He forgot that the complete formula would be something like...
"Value" = P/E
not, value is value/E.
I find Graham's estimate quite invaluable. Reverse it as he recommended and it does give a pretty good idea of what the market is expecting the company to grow at.
Some companies market price imply a very high p.a. growth rate. It's good to have an idea of what the business has, and can, delivery vs what is expected.
Too high an expectation and a slight disappoint or setback will see the price getting smashed like the business is going out of business tomorrow.
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Indeed Ricky you can pay a seemingly outrageous p.e. ratio and still receive a good return if a company can compound its earnings at high rates of return for a long time.
For example let's say an investor at age 20 buys shares in company Widget Corporation and that he lives to 100. So he therefore holds the shares for 80 years. Let's say widget corporation has a 15% return on equity and it reinvests all of its profits every year and pays no dividends. The return on equity always remains at 15% and therefore earnings per share compound at 15% per annum. Let's say the investor pays 100 times earnings for the stock (i.e. a p.e. ratio of 100).
If at the end of the 80 years the growth rate of the company falls and the stock then trades at a p.e. ratio of 10 instead of 100, what will the investors annualized compound return be over the 80 year period? The investors return will be around 11.7% per annum compound which is still a very respectable return.
Of course in reality few companies will survive for decades let alone maintain a high growth rate, but the point is that if a company can indeed maintain high return on equity and high growth for an extended period you can pay a seemingly very high p.e. and sill get a good return.kid hustlr likes this.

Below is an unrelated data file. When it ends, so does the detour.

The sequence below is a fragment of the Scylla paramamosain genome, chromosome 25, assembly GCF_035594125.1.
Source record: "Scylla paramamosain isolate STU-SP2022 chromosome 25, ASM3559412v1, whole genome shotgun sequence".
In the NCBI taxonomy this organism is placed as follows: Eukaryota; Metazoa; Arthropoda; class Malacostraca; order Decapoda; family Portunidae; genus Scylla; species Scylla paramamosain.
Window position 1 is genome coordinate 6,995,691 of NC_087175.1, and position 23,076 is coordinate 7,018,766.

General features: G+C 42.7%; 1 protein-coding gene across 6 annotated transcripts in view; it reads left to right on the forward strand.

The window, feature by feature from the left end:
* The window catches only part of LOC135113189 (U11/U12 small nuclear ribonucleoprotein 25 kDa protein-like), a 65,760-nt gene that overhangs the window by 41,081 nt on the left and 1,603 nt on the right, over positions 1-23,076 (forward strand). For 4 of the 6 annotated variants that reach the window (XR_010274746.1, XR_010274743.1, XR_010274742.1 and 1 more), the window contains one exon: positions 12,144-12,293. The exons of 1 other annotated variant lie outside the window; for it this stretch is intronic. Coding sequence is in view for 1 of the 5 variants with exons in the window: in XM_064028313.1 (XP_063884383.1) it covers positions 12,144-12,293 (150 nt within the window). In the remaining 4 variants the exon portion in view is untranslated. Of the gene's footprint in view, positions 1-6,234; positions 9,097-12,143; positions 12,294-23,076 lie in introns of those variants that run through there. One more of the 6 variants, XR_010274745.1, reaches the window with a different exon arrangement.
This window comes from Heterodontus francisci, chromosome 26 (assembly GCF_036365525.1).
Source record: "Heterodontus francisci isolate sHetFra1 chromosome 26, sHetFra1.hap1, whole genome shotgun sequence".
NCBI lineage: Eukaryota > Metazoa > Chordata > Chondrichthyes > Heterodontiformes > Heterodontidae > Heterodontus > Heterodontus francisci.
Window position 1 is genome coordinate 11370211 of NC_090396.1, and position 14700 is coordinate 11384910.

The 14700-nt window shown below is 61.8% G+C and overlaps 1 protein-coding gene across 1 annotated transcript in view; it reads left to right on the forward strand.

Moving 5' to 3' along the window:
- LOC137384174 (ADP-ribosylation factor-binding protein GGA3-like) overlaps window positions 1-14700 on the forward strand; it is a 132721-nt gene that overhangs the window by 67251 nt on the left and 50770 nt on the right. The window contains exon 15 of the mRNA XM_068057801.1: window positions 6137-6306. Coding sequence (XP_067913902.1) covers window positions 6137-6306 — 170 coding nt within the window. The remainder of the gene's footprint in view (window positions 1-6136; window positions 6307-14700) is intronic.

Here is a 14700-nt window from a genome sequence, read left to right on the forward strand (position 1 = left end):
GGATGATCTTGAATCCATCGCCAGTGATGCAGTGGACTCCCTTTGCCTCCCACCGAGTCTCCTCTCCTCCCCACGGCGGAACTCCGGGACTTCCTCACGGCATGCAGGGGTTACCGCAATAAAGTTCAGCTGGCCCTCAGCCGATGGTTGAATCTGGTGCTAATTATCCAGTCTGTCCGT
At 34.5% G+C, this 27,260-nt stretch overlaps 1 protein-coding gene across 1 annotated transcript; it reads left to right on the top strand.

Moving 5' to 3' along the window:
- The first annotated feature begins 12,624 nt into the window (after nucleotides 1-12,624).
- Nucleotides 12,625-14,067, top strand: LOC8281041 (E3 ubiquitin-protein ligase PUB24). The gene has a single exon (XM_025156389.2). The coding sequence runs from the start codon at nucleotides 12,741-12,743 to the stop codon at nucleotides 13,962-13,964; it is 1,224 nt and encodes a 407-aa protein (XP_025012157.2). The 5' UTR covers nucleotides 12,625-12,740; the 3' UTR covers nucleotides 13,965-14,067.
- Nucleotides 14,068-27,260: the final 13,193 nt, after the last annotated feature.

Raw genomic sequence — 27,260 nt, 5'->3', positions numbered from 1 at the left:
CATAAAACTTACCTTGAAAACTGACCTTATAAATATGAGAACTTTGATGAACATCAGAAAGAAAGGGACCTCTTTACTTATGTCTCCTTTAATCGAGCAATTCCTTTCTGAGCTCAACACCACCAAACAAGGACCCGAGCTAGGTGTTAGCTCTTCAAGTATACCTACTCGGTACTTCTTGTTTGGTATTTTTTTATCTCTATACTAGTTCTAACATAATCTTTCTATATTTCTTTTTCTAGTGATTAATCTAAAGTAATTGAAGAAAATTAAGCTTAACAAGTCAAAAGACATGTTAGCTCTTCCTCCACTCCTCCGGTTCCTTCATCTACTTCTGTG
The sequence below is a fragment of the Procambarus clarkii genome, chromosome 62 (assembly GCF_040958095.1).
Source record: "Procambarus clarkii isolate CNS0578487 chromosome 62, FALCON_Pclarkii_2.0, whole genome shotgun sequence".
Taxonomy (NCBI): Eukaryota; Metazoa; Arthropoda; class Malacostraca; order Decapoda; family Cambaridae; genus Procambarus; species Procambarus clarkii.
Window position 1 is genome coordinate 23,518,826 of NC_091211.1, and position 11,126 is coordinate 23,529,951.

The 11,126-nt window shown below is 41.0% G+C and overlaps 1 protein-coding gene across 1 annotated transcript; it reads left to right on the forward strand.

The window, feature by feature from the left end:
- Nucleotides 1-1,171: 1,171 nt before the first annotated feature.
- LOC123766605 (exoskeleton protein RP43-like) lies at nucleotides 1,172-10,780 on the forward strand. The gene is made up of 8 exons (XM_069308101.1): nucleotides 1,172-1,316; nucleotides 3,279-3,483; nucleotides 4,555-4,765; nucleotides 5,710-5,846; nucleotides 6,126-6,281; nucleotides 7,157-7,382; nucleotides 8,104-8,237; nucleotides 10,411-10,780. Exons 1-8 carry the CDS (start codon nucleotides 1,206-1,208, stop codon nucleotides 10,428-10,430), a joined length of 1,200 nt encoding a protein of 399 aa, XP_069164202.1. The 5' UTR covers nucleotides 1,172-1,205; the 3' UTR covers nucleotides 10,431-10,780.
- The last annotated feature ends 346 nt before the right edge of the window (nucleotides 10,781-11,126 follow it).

I remember reading Peter Lynch saying that, paraphrasing... the PE tells him how many years it'll take to return his money. Payback period.
Can't remember if he said it directly or that's what I read into it. But it makes sense to me.
Maybe that's just being simplistic but if we see ourselves as business owners, doesn't the company's net profit p.a. mean the price we paid for it will take x years to return the initial investment?
I did try to work out the ROC etc., and its relationship to PE or the price... never managed to work it out. I can kind of see how ROC/ROE could link to the eventual price, but I can't directly link to it. So settled for it being an indicator of the quality of the business itself rather than a direct mathematical relationship to the price an investor should pay.
btw, maybe change your analogy to driving a car. More people drove than ply planes.
Hi luutzu, if a paper is 0.1mm thick, folding it 50x will be 2^50, or 1.12 with 15 zeroes behind. Lynch did say something like that, probably in 'One Up on Wall St' but I never grasp the actual meaning behind it. Yea car might be a better analogy than plane lol.
PE ratios are really useful but you must correlate them with growth to work out value.
CSL was down to a PE of 20 some months ago, I bought more because considering the growth, that's cheap. It's the E that's hard work, not the P.